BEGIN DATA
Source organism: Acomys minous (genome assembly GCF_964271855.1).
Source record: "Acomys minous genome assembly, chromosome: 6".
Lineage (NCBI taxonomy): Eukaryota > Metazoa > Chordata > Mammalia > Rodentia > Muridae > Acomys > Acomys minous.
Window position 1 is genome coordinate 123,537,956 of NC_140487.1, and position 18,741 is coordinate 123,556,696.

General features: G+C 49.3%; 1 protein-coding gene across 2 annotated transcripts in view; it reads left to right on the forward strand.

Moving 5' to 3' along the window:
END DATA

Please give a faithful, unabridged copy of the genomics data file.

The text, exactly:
Source organism: Acomys minous (genome assembly GCF_964271855.1).
Source record: "Acomys minous genome assembly, chromosome: 6".
Lineage (NCBI taxonomy): Eukaryota > Metazoa > Chordata > Mammalia > Rodentia > Muridae > Acomys > Acomys minous.
Window position 1 is genome coordinate 123,537,956 of NC_140487.1, and position 18,741 is coordinate 123,556,696.

General features: G+C 49.3%; 1 protein-coding gene across 2 annotated transcripts in view; it reads left to right on the forward strand.

Moving 5' to 3' along the window: